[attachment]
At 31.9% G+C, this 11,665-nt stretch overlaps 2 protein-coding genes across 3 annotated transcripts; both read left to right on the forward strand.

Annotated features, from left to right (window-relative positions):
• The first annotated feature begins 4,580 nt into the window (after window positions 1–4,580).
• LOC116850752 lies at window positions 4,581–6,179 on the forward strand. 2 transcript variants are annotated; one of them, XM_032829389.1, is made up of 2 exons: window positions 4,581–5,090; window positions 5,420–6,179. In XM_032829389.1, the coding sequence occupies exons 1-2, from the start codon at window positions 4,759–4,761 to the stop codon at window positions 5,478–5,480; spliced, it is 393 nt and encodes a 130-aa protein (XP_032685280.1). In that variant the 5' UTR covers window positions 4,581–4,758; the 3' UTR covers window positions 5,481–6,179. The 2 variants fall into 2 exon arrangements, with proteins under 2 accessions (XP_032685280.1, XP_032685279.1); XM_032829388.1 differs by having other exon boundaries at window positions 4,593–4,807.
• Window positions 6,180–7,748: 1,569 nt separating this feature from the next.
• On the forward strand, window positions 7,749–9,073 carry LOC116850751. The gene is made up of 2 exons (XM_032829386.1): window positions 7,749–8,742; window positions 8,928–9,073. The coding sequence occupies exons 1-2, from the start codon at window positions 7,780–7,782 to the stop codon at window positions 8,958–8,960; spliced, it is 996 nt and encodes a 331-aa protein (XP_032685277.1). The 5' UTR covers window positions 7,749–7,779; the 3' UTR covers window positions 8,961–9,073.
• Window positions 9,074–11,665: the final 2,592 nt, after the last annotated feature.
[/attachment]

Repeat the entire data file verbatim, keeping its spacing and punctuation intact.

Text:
At 31.9% G+C, this 11,665-nt stretch overlaps 2 protein-coding genes across 3 annotated transcripts; both read left to right on the forward strand.

Annotated features, from left to right (window-relative positions):
• The first annotated feature begins 4,580 nt into the window (after window positions 1–4,580).
• LOC116850752 lies at window positions 4,581–6,179 on the forward strand. 2 transcript variants are annotated; one of them, XM_032829389.1, is made up of 2 exons: window positions 4,581–5,090; window positions 5,420–6,179. In XM_032829389.1, the coding sequence occupies exons 1-2, from the start codon at window positions 4,759–4,761 to the stop codon at window positions 5,478–5,480; spliced, it is 393 nt and encodes a 130-aa protein (XP_032685280.1). In that variant the 5' UTR covers window positions 4,581–4,758; the 3' UTR covers window positions 5,481–6,179. The 2 variants fall into 2 exon arrangements, with proteins under 2 accessions (XP_032685280.1, XP_032685279.1); XM_032829388.1 differs by having other exon boundaries at window positions 4,593–4,807.
• Window positions 6,180–7,748: 1,569 nt separating this feature from the next.
• On the forward strand, window positions 7,749–9,073 carry LOC116850751. The gene is made up of 2 exons (XM_032829386.1): window positions 7,749–8,742; window positions 8,928–9,073. The coding sequence occupies exons 1-2, from the start codon at window positions 7,780–7,782 to the stop codon at window positions 8,958–8,960; spliced, it is 996 nt and encodes a 331-aa protein (XP_032685277.1). The 5' UTR covers window positions 7,749–7,779; the 3' UTR covers window positions 8,961–9,073.
• Window positions 9,074–11,665: the final 2,592 nt, after the last annotated feature.